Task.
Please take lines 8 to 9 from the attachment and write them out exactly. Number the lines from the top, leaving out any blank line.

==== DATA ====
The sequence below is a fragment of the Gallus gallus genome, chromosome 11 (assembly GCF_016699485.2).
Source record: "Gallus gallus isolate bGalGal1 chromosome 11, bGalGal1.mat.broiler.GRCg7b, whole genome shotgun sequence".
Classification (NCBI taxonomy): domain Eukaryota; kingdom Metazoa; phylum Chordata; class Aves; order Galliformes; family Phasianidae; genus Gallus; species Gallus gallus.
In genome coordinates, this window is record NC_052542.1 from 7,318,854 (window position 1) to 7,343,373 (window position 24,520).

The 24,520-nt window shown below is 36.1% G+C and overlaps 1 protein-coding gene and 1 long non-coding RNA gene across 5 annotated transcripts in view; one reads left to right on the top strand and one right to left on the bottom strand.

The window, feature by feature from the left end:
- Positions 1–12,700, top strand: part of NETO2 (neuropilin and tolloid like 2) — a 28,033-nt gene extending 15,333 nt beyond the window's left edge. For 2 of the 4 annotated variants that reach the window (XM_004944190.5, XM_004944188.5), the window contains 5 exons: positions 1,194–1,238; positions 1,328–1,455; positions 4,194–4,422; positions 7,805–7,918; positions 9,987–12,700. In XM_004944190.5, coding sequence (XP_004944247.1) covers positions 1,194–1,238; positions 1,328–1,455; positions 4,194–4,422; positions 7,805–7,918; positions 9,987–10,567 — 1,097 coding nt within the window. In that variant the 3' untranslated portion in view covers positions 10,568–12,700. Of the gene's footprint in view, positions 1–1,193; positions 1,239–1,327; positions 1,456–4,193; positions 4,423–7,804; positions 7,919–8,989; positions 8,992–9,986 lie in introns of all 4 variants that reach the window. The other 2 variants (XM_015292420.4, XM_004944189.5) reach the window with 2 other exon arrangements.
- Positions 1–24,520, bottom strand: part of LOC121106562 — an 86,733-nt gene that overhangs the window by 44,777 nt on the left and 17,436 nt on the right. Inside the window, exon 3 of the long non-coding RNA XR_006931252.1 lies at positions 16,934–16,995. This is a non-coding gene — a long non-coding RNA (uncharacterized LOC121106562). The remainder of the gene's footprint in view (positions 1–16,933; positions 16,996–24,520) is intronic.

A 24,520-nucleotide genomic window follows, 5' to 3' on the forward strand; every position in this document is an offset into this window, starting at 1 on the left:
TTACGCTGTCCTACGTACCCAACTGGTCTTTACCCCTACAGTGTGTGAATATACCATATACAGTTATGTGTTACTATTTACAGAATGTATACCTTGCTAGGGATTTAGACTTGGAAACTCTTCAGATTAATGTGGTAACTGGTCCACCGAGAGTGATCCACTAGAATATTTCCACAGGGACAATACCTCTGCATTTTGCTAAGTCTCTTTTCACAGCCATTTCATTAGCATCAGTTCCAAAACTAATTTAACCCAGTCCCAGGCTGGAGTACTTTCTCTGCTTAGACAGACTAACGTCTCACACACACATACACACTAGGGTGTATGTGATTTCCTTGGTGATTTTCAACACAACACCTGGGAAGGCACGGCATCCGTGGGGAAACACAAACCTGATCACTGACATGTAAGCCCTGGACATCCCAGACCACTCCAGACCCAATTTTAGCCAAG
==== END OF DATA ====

- Positions 1–24,520, bottom strand: part of LOC121106562 — an 86,733-nt gene that overhangs the window by 44,777 nt on the left and 17,436 nt on the right. Inside the window, exon 3 of the long non-coding RNA XR_006931252.1 lies at positions 16,934–16,995. This is a non-coding gene — a long non-coding RNA (uncharacterized LOC121106562). The remainder of the gene's footprint in view (positions 1–16,933; positions 16,996–24,520) is intronic.

A 24,520-nucleotide genomic window follows, 5' to 3' on the forward strand; every position in this document is an offset into this window, starting at 1 on the left: